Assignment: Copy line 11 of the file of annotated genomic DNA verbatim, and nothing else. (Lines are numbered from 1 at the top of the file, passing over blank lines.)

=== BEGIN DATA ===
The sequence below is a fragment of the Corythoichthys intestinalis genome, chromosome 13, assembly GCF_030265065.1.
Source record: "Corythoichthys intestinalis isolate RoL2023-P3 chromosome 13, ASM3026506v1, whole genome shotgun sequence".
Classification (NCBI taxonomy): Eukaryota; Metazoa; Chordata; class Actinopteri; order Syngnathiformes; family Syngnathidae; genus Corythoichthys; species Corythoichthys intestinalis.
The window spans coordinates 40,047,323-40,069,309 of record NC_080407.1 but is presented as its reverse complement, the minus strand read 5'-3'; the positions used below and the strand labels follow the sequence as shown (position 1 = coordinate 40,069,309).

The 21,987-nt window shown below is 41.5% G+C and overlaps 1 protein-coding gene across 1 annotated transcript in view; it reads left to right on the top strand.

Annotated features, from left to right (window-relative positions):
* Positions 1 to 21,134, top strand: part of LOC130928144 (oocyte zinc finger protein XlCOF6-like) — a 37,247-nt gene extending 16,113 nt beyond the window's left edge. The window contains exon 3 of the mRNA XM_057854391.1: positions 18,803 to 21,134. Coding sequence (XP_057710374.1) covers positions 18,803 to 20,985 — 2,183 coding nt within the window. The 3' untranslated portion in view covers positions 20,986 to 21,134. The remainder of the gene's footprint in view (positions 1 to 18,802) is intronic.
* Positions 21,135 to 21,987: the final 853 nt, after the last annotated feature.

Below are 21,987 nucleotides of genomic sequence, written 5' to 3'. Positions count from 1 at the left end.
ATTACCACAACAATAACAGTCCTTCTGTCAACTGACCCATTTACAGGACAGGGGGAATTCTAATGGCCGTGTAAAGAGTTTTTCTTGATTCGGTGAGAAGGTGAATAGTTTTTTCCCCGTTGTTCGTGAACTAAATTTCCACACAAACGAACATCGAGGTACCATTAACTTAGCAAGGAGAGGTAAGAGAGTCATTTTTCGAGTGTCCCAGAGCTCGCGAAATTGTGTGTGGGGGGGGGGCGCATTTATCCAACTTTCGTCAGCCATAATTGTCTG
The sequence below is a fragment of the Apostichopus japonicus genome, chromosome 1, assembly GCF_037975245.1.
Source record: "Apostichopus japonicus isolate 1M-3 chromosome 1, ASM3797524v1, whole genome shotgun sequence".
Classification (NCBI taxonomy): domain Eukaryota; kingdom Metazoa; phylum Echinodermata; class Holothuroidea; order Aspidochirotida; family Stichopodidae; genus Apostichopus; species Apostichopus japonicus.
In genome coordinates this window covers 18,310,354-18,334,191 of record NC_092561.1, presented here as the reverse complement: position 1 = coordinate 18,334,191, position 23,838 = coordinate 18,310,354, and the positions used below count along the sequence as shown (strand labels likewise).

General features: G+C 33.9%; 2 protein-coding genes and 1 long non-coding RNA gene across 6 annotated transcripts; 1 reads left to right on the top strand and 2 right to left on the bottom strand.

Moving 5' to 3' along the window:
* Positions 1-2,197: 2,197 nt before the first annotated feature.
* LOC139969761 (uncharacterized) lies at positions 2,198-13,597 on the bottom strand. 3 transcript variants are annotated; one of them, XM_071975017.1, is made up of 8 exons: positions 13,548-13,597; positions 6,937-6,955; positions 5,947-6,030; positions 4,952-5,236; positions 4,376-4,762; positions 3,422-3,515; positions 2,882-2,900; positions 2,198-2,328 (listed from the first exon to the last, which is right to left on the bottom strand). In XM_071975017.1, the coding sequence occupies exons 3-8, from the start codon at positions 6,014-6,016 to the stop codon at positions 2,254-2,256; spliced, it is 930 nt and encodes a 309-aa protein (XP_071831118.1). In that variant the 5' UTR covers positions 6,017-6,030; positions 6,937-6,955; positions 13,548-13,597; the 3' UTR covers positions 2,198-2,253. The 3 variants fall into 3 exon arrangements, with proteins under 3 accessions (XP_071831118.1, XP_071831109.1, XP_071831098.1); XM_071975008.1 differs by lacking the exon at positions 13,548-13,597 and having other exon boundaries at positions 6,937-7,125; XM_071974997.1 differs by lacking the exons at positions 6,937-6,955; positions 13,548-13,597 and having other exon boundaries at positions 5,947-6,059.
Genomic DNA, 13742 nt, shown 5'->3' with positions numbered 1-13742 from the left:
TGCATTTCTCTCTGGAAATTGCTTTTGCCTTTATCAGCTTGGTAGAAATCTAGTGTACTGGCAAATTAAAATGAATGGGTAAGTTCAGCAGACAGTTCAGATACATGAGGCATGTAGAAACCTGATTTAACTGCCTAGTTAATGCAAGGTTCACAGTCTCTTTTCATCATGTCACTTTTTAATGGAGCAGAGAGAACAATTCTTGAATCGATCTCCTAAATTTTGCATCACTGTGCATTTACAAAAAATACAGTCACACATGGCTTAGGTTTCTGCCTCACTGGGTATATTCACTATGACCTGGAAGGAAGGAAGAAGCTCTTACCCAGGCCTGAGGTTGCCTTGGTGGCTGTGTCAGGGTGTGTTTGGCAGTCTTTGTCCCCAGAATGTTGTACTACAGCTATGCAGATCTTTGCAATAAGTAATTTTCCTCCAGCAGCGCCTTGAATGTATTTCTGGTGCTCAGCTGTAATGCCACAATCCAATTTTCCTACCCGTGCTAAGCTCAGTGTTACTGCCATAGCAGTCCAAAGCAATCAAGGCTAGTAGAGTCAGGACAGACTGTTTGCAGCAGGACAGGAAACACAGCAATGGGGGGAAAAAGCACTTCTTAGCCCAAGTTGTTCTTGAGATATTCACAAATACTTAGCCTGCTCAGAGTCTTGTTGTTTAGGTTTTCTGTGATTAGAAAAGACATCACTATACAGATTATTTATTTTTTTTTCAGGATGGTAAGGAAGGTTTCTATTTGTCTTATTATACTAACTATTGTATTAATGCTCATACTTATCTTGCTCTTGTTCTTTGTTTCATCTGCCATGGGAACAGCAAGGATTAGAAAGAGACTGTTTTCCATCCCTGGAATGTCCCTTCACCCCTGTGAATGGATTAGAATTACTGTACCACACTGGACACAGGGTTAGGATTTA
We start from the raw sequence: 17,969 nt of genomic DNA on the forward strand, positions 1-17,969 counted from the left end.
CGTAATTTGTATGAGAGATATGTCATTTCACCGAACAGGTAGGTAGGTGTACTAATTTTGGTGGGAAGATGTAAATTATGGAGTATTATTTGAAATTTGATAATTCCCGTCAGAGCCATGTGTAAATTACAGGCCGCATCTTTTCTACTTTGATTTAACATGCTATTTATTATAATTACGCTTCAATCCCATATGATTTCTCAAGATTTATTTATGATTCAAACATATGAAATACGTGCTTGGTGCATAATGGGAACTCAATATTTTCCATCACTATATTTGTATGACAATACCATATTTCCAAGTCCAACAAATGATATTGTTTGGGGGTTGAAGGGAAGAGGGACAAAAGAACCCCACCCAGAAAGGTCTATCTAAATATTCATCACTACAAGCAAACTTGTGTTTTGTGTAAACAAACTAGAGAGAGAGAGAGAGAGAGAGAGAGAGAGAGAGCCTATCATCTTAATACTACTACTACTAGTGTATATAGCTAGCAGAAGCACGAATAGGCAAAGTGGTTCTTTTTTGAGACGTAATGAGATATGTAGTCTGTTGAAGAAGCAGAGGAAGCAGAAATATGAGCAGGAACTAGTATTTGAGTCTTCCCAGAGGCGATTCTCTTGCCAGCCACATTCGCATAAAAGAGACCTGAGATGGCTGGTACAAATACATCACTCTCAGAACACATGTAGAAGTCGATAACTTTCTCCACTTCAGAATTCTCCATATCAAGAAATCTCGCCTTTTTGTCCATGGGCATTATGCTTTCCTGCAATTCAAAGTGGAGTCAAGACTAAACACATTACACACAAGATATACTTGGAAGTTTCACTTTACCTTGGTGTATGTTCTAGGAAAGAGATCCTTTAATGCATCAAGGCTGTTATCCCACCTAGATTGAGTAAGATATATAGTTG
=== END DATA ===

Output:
The sequence below is a fragment of the Apostichopus japonicus genome, chromosome 1, assembly GCF_037975245.1.